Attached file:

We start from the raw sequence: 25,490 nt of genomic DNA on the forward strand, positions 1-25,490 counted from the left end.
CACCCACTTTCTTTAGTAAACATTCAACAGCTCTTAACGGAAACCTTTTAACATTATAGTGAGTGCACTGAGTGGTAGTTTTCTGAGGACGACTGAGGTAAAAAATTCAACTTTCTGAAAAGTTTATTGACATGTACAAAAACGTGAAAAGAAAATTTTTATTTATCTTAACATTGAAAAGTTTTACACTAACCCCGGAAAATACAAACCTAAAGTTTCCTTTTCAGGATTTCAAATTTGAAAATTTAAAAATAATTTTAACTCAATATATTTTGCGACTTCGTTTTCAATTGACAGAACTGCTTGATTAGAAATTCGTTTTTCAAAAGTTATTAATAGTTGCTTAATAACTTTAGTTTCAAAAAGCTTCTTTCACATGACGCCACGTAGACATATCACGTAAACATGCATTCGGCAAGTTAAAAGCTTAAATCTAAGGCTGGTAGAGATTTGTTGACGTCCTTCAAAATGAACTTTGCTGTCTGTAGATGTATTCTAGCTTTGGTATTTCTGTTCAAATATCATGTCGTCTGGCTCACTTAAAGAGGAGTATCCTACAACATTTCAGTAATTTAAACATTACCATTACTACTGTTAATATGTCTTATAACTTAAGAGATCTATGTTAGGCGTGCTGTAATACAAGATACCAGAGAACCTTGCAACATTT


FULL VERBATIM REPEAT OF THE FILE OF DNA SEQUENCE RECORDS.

We start from the raw sequence: 25,490 nt of genomic DNA on the forward strand, positions 1-25,490 counted from the left end.
CACCCACTTTCTTTAGTAAACATTCAACAGCTCTTAACGGAAACCTTTTAACATTATAGTGAGTGCACTGAGTGGTAGTTTTCTGAGGACGACTGAGGTAAAAAATTCAACTTTCTGAAAAGTTTATTGACATGTACAAAAACGTGAAAAGAAAATTTTTATTTATCTTAACATTGAAAAGTTTTACACTAACCCCGGAAAATACAAACCTAAAGTTTCCTTTTCAGGATTTCAAATTTGAAAATTTAAAAATAATTTTAACTCAATATATTTTGCGACTTCGTTTTCAATTGACAGAACTGCTTGATTAGAAATTCGTTTTTCAAAAGTTATTAATAGTTGCTTAATAACTTTAGTTTCAAAAAGCTTCTTTCACATGACGCCACGTAGACATATCACGTAAACATGCATTCGGCAAGTTAAAAGCTTAAATCTAAGGCTGGTAGAGATTTGTTGACGTCCTTCAAAATGAACTTTGCTGTCTGTAGATGTATTCTAGCTTTGGTATTTCTGTTCAAATATCATGTCGTCTGGCTCACTTAAAGAGGAGTATCCTACAACATTTCAGTAATTTAAACATTACCATTACTACTGTTAATATGTCTTATAACTTAAGAGATCTATGTTAGGCGTGCTGTAATACAAGATACCAGAGAACCTTGCAACATTT